What the snow did: not much

Just a quick look at what the heavy snow we received last weekend did. If you remember, the bamboos looked particularly distressed, bent all the way to the ground.


For the most part, they've bounced back as expected -- I do have some work to do though.


***

The Phyllostachys bissetii along my driveway has been the most problematic for me, even when not weighed down by hundreds of pounds of snow. It has not straightened completely up after the snow.


The supports I've added and strengthened the last couple years to keep this bamboo upright have now essentially been destroyed:

This pole should be vertical.

I do have an idea of how to fix this permanently, but I may not be able to work on that for a few weeks -- so I'm stuck with arching culms for a while.



The Phyllostachys aureosulcata 'Aureocaulis' which was bent over onto the pergola is back completely upright (maybe very slightly leaning):


While the Phyllostachys aureosulcata ("Yellow Groove" bamboo) is almost, but not quite so:


It's leaning a bit to the left and backward. I need to get a rope up in there and pull the whole thing more upright.

(You may remember that each of these two bamboos are held into a "bunch" by wire, with only a few stray culms at the edges that are loose.)

There was one curvy Yellow Groove culm that broke:


Those bent culms are not as strong as the straight ones.

The Phyllostachys aureosulcata 'Spectabilis' is back upright too, except for one culm that broke here too:



That was a nice fat one too, darn it.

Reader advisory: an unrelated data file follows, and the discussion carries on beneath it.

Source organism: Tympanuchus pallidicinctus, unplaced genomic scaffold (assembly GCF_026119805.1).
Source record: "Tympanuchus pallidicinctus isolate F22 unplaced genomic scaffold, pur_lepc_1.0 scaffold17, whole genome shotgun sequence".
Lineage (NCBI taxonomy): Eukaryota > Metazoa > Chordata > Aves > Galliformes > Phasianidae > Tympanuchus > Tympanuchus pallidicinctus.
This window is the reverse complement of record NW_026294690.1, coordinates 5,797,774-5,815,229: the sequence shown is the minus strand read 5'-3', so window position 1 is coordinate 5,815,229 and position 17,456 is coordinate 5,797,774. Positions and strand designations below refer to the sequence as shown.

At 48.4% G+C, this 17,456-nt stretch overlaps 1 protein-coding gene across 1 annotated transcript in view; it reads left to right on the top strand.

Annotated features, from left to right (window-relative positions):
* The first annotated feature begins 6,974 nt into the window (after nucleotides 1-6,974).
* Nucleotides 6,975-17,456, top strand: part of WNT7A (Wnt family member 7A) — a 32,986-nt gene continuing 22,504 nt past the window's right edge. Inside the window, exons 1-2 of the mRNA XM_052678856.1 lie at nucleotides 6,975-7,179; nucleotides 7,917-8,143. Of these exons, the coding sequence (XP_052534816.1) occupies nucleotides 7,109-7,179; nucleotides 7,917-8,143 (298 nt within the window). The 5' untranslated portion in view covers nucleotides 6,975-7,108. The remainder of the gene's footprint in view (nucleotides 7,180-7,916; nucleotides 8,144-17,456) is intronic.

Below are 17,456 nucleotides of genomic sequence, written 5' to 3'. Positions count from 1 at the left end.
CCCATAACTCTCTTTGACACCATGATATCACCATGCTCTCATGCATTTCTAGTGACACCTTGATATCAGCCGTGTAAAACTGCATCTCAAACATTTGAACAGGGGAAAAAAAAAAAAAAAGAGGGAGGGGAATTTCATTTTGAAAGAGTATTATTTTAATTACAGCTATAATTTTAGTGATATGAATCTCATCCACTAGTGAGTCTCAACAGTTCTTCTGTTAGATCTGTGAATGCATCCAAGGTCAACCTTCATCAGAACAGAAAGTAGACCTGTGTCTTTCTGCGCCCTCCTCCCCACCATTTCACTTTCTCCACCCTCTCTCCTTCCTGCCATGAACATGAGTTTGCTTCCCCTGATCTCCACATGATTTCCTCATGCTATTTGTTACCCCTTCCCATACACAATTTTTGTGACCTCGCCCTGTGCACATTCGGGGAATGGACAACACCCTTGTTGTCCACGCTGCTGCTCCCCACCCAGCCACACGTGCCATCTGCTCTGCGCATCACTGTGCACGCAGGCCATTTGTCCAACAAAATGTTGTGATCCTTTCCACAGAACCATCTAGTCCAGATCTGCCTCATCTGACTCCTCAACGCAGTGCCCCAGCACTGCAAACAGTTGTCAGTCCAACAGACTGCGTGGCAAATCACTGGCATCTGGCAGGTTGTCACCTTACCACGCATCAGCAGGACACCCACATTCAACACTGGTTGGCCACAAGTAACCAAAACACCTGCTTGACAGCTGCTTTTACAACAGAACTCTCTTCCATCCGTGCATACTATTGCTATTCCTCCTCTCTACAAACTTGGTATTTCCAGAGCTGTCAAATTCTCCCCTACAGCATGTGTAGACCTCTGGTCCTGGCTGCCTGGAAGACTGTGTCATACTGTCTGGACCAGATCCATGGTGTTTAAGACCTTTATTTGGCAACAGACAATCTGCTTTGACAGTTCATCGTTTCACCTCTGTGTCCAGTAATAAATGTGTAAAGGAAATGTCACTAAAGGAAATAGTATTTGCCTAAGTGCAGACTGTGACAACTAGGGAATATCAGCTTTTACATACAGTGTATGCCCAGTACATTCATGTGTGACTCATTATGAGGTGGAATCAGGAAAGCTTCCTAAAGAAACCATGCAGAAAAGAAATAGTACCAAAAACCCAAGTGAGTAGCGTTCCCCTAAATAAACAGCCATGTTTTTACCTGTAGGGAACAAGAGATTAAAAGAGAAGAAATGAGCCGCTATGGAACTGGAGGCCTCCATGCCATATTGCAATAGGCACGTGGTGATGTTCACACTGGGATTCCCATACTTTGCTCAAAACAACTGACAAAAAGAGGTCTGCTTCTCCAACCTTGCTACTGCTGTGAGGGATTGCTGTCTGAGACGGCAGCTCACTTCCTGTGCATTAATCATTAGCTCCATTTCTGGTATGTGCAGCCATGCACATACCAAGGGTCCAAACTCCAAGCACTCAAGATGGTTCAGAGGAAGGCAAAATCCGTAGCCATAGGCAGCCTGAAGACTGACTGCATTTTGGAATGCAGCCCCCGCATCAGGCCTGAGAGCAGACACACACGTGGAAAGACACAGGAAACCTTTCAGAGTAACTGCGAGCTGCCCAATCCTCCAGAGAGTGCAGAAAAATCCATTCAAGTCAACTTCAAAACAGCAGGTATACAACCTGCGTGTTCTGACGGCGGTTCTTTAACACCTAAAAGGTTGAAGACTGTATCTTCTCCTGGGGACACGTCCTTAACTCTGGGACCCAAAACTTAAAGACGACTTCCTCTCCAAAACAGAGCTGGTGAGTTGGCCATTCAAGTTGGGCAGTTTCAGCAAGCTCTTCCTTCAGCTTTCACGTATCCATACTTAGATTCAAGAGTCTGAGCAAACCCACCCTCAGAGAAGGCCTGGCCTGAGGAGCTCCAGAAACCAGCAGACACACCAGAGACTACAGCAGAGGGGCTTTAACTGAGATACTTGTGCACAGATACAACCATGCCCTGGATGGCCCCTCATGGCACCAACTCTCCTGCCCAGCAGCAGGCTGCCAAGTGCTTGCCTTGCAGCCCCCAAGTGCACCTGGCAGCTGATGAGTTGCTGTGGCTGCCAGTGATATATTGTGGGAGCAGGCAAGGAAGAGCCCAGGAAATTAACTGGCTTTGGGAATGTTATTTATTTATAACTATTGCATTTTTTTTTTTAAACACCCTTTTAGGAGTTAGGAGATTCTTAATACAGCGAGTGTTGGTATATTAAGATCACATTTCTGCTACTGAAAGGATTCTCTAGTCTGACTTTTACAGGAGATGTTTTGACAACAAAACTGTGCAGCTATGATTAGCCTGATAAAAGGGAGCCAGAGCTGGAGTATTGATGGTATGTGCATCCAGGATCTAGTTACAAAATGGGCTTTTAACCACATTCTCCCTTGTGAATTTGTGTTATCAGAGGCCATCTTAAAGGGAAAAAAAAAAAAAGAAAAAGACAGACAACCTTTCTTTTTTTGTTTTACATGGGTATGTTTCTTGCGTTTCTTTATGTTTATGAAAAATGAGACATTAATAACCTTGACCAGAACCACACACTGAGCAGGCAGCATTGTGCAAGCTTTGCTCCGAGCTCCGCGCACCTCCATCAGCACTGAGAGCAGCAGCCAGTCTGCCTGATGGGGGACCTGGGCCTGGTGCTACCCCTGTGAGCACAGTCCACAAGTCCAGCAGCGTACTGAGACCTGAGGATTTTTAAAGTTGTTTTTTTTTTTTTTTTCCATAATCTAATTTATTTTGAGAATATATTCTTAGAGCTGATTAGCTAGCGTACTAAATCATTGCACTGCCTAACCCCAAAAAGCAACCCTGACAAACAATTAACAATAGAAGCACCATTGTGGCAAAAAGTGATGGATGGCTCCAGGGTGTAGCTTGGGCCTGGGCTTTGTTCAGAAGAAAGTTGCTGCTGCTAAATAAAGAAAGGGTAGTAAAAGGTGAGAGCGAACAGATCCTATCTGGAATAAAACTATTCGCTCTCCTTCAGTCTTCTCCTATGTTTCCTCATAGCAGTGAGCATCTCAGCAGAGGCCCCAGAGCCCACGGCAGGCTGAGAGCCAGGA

These smaller bamboos were all flattened to the ground and snow-covered -- you couldn't even tell they were there:



No apparent damage to any of them, but a few broken culms wouldn't even be noticeable with these.


L to R: Shibatea kumasaca, Hibanobambusa tranquillans 'Shiroshima', and
Indocalamus 'Solidus'. That's Sasaella bitchuensis in front. Far right in
back is another Fargesia dracocephala 'Rufa'


My oldest Fargesia dracocephala 'Rufa' -- the one next to the patio -- was also bent to the ground but has revived:


This one has always been a bit droopy for me so I'm glad to see it back upright. Looking inside the plant I'm hesitant to thin out the culms even though it needs it...


...as I believe they're supporting each other. Maybe I'll see if it finally starts putting up some stronger culms this year before deciding to thin (but without thinning how will the larger culms find room to grow?)


So not too much concern with the bamboos and the heavy snow. I hope that was the last snow we're going to have to deal with until next winter though.

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Steve Lau  – (March 31, 2013 at 12:28 PM)  

Aureosulcata culms can be prone to ice damage as they are probably the weakest ones, but they do have a good shape and work very well for garden stakes.

Alan  – (March 31, 2013 at 1:07 PM)  

Steve: I don't grow Ph. vivax, but I thought its culms are even weaker than aureosulcata.

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